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(Reuters) - The U.S. Food and Drug Administration on Tuesday proposed creation of a new category of over-the-counter (OTC) hearing aids to be sold directly to millions of Americans in an effort to make the devices more affordable.
White House spokeswoman Jen Psaki said the proposed rules should be finalized next year and should increase competition to drive down prices, so the devices cost "hundreds instead of thousands of dollars."
The changes "will help millions of Americans with mild to moderate healing loss get access to cheaper and more convenient access to hearing aids," she told reporters, adding just one-fifth of the estimated 37.5 million Americans who have trouble hearing use such aids.
The rule allows greater reach to communities of color that have been typically lacked access to hearing aids, said Xavier Becerra, secretary of Health and Human Services.
Under the proposal, hearing aids for severe hearing loss or for users younger than 18 would remain as prescription devices.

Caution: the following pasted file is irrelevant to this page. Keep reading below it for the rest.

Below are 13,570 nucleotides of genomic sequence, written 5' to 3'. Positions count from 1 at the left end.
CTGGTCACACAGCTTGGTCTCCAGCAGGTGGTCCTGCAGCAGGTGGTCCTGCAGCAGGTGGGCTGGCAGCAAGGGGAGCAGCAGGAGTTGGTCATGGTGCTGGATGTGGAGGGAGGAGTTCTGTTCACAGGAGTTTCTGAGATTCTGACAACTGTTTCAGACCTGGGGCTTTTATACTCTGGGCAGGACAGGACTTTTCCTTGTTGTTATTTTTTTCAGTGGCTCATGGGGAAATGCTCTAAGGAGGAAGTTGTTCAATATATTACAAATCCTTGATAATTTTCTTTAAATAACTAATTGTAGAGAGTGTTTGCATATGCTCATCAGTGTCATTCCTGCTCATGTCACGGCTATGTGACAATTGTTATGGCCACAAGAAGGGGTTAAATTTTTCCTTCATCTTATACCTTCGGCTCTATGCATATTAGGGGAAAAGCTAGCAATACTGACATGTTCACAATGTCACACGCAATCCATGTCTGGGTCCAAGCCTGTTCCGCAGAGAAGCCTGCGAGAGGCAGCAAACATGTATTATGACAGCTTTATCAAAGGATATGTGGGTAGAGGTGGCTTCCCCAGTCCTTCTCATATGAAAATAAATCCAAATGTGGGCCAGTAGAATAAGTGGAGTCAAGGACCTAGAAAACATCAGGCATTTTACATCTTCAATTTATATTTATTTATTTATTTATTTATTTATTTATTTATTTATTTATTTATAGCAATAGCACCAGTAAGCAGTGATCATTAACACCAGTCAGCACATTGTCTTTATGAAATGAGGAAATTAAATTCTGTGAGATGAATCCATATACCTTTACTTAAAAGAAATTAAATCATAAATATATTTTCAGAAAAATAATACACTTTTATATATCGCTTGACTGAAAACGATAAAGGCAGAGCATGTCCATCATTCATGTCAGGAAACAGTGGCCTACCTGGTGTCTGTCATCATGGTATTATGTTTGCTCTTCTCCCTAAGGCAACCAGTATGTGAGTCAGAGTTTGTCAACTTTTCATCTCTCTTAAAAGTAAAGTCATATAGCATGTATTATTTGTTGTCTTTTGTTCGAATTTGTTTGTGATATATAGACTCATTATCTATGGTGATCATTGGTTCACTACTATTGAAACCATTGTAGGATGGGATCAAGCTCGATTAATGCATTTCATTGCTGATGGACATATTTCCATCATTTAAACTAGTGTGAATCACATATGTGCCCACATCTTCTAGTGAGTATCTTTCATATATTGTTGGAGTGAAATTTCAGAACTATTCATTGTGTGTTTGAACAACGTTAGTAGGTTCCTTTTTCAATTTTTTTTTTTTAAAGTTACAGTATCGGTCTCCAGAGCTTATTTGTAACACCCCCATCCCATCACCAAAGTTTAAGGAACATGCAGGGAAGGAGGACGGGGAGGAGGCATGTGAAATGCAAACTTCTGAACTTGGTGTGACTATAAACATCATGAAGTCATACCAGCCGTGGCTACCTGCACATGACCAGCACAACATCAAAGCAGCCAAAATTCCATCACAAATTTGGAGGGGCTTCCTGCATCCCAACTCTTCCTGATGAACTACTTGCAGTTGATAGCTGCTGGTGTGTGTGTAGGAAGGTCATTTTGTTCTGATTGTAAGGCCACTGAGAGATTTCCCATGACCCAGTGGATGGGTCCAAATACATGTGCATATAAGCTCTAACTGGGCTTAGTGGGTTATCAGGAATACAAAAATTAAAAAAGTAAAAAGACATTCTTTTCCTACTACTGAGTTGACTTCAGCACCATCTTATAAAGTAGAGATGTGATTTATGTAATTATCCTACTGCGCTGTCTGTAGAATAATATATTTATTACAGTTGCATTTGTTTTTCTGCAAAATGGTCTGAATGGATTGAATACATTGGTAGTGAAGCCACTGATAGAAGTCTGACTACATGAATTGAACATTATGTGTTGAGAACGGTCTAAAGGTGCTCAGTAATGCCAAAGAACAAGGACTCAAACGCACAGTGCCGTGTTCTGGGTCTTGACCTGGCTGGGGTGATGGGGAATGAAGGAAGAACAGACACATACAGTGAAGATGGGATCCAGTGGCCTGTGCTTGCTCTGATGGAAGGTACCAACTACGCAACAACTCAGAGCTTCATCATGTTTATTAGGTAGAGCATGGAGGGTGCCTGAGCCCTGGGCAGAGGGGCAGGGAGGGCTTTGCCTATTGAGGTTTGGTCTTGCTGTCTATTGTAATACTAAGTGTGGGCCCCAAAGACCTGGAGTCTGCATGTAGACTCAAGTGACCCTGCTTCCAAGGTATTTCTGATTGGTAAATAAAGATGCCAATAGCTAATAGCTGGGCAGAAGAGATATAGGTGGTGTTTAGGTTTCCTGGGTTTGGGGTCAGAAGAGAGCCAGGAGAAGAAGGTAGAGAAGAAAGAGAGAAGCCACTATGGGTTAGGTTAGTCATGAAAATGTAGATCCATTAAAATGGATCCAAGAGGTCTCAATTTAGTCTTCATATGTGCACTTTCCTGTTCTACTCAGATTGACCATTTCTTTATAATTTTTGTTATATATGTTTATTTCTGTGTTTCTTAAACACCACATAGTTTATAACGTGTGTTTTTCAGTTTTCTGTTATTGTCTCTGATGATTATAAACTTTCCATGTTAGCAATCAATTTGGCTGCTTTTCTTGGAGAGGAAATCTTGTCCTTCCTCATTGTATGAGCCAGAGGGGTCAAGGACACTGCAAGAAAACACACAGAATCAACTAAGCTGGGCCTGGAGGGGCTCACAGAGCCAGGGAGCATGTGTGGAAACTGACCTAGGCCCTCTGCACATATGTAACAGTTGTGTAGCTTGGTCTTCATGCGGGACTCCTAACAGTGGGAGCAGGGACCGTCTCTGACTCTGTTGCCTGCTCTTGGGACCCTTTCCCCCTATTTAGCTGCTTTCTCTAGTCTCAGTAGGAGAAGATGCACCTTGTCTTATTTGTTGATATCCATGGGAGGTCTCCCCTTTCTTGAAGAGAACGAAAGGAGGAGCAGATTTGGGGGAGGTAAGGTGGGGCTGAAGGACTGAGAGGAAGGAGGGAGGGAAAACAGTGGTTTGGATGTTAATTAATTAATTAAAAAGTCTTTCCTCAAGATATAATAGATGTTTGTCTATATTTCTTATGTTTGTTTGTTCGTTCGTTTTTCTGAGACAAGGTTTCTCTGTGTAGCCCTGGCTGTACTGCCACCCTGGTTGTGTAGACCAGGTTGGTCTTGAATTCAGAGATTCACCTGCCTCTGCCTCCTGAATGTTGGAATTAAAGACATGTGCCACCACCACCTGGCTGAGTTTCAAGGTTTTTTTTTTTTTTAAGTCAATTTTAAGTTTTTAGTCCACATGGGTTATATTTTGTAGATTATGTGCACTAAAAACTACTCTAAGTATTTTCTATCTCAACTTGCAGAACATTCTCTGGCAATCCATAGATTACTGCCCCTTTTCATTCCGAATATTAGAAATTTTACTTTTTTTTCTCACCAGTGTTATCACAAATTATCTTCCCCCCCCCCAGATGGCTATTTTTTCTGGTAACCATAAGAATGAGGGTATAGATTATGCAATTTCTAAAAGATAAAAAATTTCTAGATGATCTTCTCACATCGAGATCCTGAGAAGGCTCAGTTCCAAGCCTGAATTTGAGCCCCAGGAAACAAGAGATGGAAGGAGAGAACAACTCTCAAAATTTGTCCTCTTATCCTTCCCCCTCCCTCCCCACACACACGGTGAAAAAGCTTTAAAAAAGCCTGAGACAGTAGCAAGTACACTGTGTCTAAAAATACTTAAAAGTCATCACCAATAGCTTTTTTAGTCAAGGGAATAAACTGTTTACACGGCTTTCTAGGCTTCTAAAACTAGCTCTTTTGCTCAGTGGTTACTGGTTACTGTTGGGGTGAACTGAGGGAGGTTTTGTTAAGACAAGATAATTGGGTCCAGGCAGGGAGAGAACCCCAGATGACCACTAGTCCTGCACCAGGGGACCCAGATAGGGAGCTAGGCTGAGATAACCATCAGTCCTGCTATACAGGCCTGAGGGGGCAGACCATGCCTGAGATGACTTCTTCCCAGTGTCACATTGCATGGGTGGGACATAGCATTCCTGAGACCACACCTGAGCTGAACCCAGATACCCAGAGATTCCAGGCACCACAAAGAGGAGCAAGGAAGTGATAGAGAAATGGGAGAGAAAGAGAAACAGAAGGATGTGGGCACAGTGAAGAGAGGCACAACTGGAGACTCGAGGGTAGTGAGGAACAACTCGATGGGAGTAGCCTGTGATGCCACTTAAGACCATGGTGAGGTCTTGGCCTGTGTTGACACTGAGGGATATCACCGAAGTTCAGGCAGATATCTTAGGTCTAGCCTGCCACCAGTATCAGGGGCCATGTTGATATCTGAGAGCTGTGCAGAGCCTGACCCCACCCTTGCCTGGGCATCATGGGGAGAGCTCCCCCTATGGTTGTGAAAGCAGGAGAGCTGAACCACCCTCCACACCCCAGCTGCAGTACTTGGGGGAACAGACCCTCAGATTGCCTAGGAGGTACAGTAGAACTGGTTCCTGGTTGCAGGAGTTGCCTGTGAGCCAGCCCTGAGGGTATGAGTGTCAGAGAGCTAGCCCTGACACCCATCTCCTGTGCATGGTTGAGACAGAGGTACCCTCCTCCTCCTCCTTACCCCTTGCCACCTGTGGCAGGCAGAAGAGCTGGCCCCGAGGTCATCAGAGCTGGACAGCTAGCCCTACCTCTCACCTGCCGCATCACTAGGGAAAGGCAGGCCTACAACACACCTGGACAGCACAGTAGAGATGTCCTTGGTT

The department will take comments on the proposed rule for 90 days and plan to implement the rule 60 days after finalizing it.
"Finalizing this remains a top priority for the agency," said Jeff Shuren, director of the FDA's Center for Devices and Radiological Health, said during a press call.
Representative Debbie Dingell called the announcement "a major step forward for hearing health and will increase the accessibility of affordable hearing aid options for those who need them."
The proposed rule follows an instruction in President Joe Biden's broad competition executive order, which had told the Department of Health and Human Services to "promote the wide availability of low-cost hearing aids," among many other instructions aimed at a wide variety of industries.
(Reporting by Manojna Maddipatla in Bengaluru and Diane Bartz and Trevor Hunnicutt in Washington; Editing by Shinjini Ganguli and Nick Zieminski)